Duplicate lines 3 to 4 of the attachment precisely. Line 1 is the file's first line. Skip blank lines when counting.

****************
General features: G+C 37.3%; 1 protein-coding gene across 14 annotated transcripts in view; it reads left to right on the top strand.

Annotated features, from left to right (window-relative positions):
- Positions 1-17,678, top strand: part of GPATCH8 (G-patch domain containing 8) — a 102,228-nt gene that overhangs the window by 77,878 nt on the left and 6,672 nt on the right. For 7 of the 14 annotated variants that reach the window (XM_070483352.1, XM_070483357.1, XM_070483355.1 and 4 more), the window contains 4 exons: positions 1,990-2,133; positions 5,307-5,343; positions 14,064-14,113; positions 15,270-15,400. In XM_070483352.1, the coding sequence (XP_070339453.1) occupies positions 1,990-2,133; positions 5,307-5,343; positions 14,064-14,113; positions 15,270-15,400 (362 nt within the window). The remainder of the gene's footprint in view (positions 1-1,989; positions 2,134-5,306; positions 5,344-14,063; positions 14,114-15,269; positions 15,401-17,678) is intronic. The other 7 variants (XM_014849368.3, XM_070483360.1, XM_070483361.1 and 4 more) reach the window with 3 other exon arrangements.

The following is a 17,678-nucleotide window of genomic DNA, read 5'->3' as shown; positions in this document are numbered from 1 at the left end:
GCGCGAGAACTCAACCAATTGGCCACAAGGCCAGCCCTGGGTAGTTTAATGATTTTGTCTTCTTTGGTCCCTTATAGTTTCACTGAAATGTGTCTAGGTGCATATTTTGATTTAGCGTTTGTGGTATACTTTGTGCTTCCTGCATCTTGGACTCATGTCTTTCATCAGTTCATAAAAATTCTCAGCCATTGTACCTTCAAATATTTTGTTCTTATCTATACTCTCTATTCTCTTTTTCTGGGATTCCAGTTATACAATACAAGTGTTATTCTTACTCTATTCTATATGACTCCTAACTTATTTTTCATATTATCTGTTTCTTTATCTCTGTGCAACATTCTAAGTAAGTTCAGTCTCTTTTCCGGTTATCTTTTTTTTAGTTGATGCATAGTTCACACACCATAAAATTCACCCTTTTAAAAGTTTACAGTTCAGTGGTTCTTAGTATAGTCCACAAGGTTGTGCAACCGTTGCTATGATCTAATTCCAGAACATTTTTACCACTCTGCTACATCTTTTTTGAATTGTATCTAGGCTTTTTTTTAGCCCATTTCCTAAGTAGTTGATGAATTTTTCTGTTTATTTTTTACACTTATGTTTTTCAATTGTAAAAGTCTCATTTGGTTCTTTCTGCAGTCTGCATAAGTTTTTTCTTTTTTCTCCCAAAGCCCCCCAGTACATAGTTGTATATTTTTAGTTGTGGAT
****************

- Positions 1-17,678, top strand: part of GPATCH8 (G-patch domain containing 8) — a 102,228-nt gene that overhangs the window by 77,878 nt on the left and 6,672 nt on the right. For 7 of the 14 annotated variants that reach the window (XM_070483352.1, XM_070483357.1, XM_070483355.1 and 4 more), the window contains 4 exons: positions 1,990-2,133; positions 5,307-5,343; positions 14,064-14,113; positions 15,270-15,400. In XM_070483352.1, the coding sequence (XP_070339453.1) occupies positions 1,990-2,133; positions 5,307-5,343; positions 14,064-14,113; positions 15,270-15,400 (362 nt within the window). The remainder of the gene's footprint in view (positions 1-1,989; positions 2,134-5,306; positions 5,344-14,063; positions 14,114-15,269; positions 15,401-17,678) is intronic. The other 7 variants (XM_014849368.3, XM_070483360.1, XM_070483361.1 and 4 more) reach the window with 3 other exon arrangements.

The following is a 17,678-nucleotide window of genomic DNA, read 5'->3' as shown; positions in this document are numbered from 1 at the left end: